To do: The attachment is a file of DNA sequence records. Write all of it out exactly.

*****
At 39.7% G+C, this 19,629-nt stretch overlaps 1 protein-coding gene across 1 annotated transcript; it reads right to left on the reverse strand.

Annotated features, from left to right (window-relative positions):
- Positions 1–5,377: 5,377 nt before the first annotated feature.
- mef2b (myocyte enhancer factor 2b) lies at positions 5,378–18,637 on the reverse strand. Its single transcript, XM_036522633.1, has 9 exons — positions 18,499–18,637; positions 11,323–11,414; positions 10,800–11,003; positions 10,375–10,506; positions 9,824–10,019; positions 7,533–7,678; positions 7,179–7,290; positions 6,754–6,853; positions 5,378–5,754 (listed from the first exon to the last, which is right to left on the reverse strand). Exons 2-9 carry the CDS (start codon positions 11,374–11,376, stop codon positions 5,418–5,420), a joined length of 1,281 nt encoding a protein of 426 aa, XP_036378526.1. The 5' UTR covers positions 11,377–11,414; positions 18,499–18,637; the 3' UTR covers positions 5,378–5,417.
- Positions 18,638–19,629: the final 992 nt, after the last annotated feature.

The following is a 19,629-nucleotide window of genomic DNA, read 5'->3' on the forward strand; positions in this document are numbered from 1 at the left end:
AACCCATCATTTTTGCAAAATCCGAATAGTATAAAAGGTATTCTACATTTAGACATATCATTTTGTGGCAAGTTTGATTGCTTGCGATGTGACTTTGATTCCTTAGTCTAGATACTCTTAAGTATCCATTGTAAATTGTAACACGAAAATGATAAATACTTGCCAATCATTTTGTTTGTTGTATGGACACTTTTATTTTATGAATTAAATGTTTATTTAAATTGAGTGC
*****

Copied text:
At 39.7% G+C, this 19,629-nt stretch overlaps 1 protein-coding gene across 1 annotated transcript; it reads right to left on the reverse strand.

Annotated features, from left to right (window-relative positions):
- Positions 1–5,377: 5,377 nt before the first annotated feature.
- mef2b (myocyte enhancer factor 2b) lies at positions 5,378–18,637 on the reverse strand. Its single transcript, XM_036522633.1, has 9 exons — positions 18,499–18,637; positions 11,323–11,414; positions 10,800–11,003; positions 10,375–10,506; positions 9,824–10,019; positions 7,533–7,678; positions 7,179–7,290; positions 6,754–6,853; positions 5,378–5,754 (listed from the first exon to the last, which is right to left on the reverse strand). Exons 2-9 carry the CDS (start codon positions 11,374–11,376, stop codon positions 5,418–5,420), a joined length of 1,281 nt encoding a protein of 426 aa, XP_036378526.1. The 5' UTR covers positions 11,377–11,414; positions 18,499–18,637; the 3' UTR covers positions 5,378–5,417.
- Positions 18,638–19,629: the final 992 nt, after the last annotated feature.

The following is a 19,629-nucleotide window of genomic DNA, read 5'->3' on the forward strand; positions in this document are numbered from 1 at the left end:
AACCCATCATTTTTGCAAAATCCGAATAGTATAAAAGGTATTCTACATTTAGACATATCATTTTGTGGCAAGTTTGATTGCTTGCGATGTGACTTTGATTCCTTAGTCTAGATACTCTTAAGTATCCATTGTAAATTGTAACACGAAAATGATAAATACTTGCCAATCATTTTGTTTGTTGTATGGACACTTTTATTTTATGAATTAAATGTTTATTTAAATTGAGTGC